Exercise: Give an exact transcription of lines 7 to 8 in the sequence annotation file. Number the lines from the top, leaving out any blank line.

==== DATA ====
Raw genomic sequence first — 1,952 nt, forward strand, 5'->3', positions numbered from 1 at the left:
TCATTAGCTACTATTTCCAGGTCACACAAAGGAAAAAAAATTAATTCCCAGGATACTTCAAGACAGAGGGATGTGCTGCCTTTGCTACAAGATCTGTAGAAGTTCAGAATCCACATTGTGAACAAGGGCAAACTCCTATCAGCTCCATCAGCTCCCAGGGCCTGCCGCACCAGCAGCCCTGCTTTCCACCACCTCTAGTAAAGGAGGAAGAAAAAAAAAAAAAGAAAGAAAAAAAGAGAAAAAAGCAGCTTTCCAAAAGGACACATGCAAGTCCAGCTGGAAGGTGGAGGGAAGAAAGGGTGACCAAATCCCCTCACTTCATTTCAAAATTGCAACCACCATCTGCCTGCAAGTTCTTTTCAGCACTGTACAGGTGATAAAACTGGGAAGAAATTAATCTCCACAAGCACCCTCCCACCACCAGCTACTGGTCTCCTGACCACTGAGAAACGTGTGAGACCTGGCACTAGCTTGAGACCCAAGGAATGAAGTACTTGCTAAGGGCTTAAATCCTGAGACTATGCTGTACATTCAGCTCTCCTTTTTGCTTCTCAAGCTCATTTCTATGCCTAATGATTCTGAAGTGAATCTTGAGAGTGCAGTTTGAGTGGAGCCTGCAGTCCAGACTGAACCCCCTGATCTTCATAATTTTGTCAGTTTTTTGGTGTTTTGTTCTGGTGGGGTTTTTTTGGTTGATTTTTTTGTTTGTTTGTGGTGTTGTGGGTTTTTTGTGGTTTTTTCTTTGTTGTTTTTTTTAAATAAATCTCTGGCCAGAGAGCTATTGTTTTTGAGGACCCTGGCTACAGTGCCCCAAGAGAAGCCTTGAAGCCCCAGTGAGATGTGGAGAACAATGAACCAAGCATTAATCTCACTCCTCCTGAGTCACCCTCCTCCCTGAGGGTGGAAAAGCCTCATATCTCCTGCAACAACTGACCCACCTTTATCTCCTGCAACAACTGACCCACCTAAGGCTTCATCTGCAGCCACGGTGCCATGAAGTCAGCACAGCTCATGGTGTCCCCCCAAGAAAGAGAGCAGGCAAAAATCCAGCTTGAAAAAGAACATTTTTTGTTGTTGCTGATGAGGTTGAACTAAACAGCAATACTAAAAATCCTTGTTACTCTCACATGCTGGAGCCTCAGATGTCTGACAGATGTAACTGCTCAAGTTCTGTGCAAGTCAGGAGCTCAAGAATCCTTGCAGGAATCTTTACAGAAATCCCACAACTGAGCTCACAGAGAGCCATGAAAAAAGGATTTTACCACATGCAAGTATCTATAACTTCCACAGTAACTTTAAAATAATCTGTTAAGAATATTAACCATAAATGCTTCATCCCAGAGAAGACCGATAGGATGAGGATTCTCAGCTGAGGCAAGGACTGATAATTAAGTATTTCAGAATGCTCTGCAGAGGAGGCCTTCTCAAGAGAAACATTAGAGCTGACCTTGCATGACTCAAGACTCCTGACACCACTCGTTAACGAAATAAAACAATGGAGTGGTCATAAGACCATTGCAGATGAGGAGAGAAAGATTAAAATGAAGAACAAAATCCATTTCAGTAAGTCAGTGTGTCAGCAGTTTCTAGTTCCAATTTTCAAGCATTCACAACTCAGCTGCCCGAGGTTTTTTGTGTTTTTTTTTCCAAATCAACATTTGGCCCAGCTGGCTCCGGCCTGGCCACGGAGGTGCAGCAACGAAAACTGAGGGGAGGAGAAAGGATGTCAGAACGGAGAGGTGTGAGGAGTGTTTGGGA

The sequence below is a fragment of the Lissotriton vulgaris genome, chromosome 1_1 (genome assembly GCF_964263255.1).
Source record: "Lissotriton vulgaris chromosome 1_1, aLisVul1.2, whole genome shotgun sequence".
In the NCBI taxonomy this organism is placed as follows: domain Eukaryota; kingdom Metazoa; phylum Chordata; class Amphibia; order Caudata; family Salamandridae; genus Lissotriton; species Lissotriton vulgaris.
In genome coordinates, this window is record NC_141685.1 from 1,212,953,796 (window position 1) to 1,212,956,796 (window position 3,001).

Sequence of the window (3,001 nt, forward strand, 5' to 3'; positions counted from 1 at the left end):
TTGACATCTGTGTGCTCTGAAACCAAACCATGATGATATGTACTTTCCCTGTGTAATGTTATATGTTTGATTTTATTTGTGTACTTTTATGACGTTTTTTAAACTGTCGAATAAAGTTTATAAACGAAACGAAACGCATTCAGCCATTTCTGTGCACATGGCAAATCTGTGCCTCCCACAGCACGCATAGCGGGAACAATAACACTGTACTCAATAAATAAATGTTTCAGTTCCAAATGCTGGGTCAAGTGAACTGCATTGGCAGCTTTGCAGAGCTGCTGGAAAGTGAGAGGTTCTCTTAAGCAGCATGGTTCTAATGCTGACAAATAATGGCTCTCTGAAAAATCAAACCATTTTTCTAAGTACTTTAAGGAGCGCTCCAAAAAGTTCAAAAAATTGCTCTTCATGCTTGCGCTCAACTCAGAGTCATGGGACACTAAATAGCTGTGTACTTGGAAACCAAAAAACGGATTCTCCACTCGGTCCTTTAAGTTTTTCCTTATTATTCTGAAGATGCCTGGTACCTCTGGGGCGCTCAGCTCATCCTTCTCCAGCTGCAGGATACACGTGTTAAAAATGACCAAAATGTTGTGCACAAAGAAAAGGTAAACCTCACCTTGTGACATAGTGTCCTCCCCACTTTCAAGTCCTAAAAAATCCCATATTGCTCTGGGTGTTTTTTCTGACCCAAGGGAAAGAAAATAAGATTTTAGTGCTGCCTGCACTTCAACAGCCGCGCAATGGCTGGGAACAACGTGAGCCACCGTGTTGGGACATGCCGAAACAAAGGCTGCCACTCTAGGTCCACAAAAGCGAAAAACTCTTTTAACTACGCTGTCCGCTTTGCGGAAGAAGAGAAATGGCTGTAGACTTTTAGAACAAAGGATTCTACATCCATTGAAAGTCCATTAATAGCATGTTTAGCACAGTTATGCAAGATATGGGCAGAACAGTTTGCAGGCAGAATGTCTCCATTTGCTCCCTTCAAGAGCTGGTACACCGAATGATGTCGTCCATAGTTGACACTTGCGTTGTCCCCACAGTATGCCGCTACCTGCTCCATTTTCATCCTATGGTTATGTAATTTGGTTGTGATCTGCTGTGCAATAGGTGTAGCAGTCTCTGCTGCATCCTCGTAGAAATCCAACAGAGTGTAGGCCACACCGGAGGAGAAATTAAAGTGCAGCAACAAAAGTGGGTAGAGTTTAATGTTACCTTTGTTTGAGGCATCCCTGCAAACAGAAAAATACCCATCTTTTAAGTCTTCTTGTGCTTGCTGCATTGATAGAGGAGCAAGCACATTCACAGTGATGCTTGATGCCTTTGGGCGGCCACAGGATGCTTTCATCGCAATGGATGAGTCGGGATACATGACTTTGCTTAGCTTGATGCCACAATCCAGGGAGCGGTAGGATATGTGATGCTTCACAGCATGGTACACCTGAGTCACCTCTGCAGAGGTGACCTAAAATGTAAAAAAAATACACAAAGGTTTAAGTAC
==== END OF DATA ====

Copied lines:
Sequence of the window (3,001 nt, forward strand, 5' to 3'; positions counted from 1 at the left end):
TTGACATCTGTGTGCTCTGAAACCAAACCATGATGATATGTACTTTCCCTGTGTAATGTTATATGTTTGATTTTATTTGTGTACTTTTATGACGTTTTTTAAACTGTCGAATAAAGTTTATAAACGAAACGAAACGCATTCAGCCATTTCTGTGCACATGGCAAATCTGTGCCTCCCACAGCACGCATAGCGGGAACAATAACACTGTACTCAATAAATAAATGTTTCAGTTCCAAATGCTGGGTCAAGTGAACTGCATTGGCAGCTTTGCAGAGCTGCTGGAAAGTGAGAGGTTCTCTTAAGCAGCATGGTTCTAATGCTGACAAATAATGGCTCTCTGAAAAATCAAACCATTTTTCTAAGTACTTTAAGGAGCGCTCCAAAAAGTTCAAAAAATTGCTCTTCATGCTTGCGCTCAACTCAGAGTCATGGGACACTAAATAGCTGTGTACTTGGAAACCAAAAAACGGATTCTCCACTCGGTCCTTTAAGTTTTTCCTTATTATTCTGAAGATGCCTGGTACCTCTGGGGCGCTCAGCTCATCCTTCTCCAGCTGCAGGATACACGTGTTAAAAATGACCAAAATGTTGTGCACAAAGAAAAGGTAAACCTCACCTTGTGACATAGTGTCCTCCCCACTTTCAAGTCCTAAAAAATCCCATATTGCTCTGGGTGTTTTTTCTGACCCAAGGGAAAGAAAATAAGATTTTAGTGCTGCCTGCACTTCAACAGCCGCGCAATGGCTGGGAACAACGTGAGCCACCGTGTTGGGACATGCCGAAACAAAGGCTGCCACTCTAGGTCCACAAAAGCGAAAAACTCTTTTAACTACGCTGTCCGCTTTGCGGAAGAAGAGAAATGGCTGTAGACTTTTAGAACAAAGGATTCTACATCCATTGAAAGTCCATTAATAGCATGTTTAGCACAGTTATGCAAGATATGGGCAGAACAGTTTGCAGGCAGAATGTCTCCATTTGCTCCCTTCAAGAGCTGGTACACCGAATGATGTCGTCCATAGTTGACACTTGCGTTGTCCCCACAGTATGCCGCTACCTGCTCCATTTTCATCCTATGGTTATGTAATTTGGTTGTGATCTGCTGTGCAATAGGTGTAGCAGTCTCTGCTGCATCCTCGTAGAAATCCAACAGAGTGTAGGCCACACCGGAGGAGAAATTAAAGTGCAGCAACAAAAGTGGGTAGAGTTTAATGTTACCTTTGTTTGAGGCATCCCTGCAAACAGAAAAATACCCATCTTTTAAGTCTTCTTGTGCTTGCTGCATTGATAGAGGAGCAAGCACATTCACAGTGATGCTTGATGCCTTTGGGCGGCCACAGGATGCTTTCATCGCAATGGATGAGTCGGGATACATGACTTTGCTTAGCTTGATGCCACAATCCAGGGAGCGGTAGGATATGTGATGCTTCACAGCATGGTACACCTGAGTCACCTCTGCAGAGGTGACCTAAAATGTAAAAAAAATACACAAAGGTTTAAGTAC